Chapter 5. From the Gunpowder Technology to Private Expeditions

This is an interesting quirk on European military dominance. It relates to 2 very important features: gunpowder technology and private military colonial adventures. It seems to be the keys to European success: gunpowder because it is very susceptible to technological improvement and tend to have tremendous force multiplier effect practically substituting quantity of people with firepower; while privateering in colonization allowed to do it cheaply, effectively, and with minimal bureaucratic overhead as it is normally done in any private industry. Author also looks at counterfactual speculation of some European country becoming a hegemon, practically eliminating the Tournament and making Europe not different from unified China and consequently incapable to conquer the world.

Chapter 6. Technological Change and Armed Peace in Nineteenth-Century! Europe

In this chapter author traces the decrease in militancy of European countries in XIX century. He does it analyzing use of world “glory” in French and British publications of this period that decreased dramatically. At the same time improvement in military technology and growth in military expenses was continuing unabated. During this period the world conquest was practically completed with just about any landmass divided between European countries.

Chapter 7. Conclusion: The Price of Conquest

In conclusion author discusses price of conquest and eventual clash between European countries of WWI and WWII that led to collapse of European powers and disappearance of their colonial empires. He also once more revisits and rejects other explanations of Europe military dominance such as geography and culture, reaffirming his believes in validity of the Tournament and gunpowder model.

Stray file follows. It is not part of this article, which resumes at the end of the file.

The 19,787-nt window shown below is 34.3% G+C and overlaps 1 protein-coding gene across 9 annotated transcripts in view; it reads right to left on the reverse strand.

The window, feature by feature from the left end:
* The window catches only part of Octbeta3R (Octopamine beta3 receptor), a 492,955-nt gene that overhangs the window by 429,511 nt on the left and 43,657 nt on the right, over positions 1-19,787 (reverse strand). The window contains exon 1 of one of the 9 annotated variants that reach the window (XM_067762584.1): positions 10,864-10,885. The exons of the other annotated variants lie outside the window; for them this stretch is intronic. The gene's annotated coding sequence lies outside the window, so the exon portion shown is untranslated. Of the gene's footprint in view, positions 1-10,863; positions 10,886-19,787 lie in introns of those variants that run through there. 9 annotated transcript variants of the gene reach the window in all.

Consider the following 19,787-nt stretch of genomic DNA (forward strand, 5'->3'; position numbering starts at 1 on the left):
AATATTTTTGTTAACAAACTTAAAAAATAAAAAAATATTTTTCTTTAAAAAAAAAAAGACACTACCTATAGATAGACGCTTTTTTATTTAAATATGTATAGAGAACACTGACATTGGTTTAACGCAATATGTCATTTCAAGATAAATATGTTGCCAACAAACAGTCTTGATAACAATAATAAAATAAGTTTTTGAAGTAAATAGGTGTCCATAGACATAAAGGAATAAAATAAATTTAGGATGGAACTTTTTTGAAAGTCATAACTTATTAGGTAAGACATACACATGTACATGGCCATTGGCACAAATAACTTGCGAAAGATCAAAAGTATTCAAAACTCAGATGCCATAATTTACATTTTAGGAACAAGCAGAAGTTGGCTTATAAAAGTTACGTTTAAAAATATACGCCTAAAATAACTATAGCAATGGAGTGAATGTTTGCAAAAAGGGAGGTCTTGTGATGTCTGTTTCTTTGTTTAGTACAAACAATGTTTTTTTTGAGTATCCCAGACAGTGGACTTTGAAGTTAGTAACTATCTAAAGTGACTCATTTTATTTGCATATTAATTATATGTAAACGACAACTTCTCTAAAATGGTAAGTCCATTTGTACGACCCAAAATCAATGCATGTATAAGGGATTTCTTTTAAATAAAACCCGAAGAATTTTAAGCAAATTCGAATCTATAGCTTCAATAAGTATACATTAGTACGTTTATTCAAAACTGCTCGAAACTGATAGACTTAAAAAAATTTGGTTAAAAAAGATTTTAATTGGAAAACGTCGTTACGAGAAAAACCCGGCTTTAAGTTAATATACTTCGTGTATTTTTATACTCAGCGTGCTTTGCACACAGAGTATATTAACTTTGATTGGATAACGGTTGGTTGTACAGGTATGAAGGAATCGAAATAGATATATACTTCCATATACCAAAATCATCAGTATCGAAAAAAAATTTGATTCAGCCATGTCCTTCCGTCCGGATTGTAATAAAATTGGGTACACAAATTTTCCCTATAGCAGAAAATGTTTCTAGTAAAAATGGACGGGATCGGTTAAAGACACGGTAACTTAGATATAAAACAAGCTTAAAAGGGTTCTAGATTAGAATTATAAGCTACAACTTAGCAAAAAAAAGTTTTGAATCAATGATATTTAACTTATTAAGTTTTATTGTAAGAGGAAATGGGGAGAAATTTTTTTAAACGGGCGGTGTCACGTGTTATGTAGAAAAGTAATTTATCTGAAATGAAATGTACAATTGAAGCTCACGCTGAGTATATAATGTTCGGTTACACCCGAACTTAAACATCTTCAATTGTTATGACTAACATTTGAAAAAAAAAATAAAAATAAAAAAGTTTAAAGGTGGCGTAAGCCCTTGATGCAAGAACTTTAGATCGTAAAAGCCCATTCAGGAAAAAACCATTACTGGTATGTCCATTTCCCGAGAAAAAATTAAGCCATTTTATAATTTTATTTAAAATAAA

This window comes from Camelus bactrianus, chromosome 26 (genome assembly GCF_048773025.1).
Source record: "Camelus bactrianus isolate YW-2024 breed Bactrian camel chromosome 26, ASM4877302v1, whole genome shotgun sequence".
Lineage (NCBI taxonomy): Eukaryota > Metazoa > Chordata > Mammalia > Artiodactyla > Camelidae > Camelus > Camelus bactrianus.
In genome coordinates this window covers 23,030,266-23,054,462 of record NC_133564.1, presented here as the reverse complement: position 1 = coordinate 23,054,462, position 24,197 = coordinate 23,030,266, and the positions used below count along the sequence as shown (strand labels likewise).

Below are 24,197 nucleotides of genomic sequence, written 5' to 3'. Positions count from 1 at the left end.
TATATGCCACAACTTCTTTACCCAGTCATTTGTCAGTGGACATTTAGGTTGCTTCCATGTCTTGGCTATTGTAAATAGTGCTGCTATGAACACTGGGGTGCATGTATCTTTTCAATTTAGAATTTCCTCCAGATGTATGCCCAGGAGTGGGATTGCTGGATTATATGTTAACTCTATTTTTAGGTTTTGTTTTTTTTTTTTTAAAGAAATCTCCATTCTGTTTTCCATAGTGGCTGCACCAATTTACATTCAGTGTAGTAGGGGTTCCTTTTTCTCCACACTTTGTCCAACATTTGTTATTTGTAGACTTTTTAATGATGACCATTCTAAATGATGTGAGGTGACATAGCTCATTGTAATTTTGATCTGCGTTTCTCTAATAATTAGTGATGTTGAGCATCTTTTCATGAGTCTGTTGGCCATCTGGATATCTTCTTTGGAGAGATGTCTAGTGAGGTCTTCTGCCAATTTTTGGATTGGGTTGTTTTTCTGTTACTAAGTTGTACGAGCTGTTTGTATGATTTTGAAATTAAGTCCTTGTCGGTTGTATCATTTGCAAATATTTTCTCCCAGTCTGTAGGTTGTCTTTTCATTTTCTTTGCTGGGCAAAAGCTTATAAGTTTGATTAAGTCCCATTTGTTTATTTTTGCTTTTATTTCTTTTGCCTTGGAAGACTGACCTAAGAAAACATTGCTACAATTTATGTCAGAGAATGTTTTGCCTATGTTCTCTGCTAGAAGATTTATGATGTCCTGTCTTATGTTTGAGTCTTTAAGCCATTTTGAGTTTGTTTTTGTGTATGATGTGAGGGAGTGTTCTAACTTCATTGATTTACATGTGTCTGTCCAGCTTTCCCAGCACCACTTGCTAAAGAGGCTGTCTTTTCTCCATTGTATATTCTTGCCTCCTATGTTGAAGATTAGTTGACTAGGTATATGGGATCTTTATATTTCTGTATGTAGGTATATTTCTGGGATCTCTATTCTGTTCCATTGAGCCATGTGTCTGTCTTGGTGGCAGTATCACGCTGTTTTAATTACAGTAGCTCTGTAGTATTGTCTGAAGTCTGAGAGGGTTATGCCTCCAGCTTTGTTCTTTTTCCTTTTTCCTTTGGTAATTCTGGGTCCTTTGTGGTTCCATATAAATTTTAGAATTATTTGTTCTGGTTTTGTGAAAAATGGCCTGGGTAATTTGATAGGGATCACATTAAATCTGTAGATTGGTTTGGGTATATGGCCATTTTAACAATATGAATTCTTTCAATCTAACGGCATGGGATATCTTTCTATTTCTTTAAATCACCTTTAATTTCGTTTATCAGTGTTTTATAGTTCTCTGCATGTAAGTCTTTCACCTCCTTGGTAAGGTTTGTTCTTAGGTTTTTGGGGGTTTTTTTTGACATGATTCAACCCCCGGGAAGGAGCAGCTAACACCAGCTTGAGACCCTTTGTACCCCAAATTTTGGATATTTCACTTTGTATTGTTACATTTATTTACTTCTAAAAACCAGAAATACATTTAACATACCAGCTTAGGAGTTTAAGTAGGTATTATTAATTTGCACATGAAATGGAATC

I think it is a nice and quite convincing presentation of reasons for European dominance. I believe, however, that one of the most important reasons for European dominance was underrated in author’s model. This reason is relative freedom to act that was and still is a very special characteristic of European or more widely Western cultures. Author partially touches it in discussion of private colonizing activities, but not sufficiently in my opinion because without this relative freedom not only private companies that colonized world on behalf of European countries would not exists, but also military technology would not developed or stalled as it did happened in big bureaucratic states such as China or Russia. I think it would be fair to say that European conquest of the world was a product of European relative freedom to act in pursuit of wealth whether by obtaining some overseas plantation or producing cheap and highly marketable guns.



Leave a Reply

Fill in your details below or click an icon to log in:

WordPress.com Logo

You are commenting using your WordPress.com account. Log Out /  Change )

Twitter picture

You are commenting using your Twitter account. Log Out /  Change )

Facebook photo

You are commenting using your Facebook account. Log Out /  Change )

Connecting to %s

%d bloggers like this: